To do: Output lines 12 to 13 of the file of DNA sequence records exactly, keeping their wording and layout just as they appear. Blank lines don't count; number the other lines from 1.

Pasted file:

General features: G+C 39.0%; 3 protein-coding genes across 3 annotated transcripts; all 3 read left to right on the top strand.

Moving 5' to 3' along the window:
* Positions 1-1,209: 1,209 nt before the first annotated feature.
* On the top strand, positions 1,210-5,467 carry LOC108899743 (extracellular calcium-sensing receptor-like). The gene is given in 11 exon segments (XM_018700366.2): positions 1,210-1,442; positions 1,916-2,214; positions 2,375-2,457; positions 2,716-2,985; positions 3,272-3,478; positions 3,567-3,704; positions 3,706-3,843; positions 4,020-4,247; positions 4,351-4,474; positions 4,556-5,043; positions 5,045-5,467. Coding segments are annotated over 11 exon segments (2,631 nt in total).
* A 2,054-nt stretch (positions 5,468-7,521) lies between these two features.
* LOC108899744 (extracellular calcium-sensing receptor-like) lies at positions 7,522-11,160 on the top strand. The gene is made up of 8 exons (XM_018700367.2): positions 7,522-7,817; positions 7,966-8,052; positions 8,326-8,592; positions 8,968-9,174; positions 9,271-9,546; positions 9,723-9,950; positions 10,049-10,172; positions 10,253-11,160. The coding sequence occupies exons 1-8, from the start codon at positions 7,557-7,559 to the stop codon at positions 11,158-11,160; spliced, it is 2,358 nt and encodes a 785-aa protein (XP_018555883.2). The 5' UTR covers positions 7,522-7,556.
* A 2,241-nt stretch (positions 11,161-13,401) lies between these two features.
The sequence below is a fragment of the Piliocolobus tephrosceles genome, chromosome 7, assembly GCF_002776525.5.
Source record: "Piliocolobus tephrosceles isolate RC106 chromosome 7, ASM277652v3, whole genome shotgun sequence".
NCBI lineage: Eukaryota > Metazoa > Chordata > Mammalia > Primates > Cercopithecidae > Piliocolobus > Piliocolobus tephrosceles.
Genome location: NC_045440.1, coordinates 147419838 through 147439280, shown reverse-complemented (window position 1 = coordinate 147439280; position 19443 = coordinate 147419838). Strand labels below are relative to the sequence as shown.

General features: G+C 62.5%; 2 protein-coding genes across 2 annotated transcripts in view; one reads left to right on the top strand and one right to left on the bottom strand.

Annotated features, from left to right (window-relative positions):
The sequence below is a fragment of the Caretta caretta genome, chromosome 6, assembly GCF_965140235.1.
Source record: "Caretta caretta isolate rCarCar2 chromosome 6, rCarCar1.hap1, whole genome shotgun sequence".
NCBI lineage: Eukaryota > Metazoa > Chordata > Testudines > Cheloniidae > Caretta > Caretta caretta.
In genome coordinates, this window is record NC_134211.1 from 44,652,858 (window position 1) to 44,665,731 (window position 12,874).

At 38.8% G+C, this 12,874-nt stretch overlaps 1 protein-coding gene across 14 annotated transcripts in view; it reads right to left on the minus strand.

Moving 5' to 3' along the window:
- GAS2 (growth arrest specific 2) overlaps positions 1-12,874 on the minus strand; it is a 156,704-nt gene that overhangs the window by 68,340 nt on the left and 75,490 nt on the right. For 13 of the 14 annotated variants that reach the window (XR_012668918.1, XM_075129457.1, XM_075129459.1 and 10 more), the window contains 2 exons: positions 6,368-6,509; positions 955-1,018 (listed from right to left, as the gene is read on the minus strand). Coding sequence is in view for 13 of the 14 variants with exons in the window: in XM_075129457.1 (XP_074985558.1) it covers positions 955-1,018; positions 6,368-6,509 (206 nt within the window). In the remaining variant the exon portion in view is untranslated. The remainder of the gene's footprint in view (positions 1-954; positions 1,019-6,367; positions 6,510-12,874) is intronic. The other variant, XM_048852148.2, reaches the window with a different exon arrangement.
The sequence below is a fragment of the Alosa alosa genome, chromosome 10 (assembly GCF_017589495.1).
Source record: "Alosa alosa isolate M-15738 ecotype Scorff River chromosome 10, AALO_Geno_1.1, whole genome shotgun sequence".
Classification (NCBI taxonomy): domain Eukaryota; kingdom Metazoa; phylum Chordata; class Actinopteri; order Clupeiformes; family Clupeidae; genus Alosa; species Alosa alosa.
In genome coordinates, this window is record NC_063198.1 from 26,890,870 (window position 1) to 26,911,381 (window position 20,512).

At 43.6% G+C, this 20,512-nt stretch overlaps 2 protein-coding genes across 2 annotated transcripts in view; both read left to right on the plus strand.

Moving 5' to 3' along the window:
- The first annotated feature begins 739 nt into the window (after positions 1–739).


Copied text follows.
General features: G+C 62.5%; 2 protein-coding genes across 2 annotated transcripts in view; one reads left to right on the top strand and one right to left on the bottom strand.

Annotated features, from left to right (window-relative positions):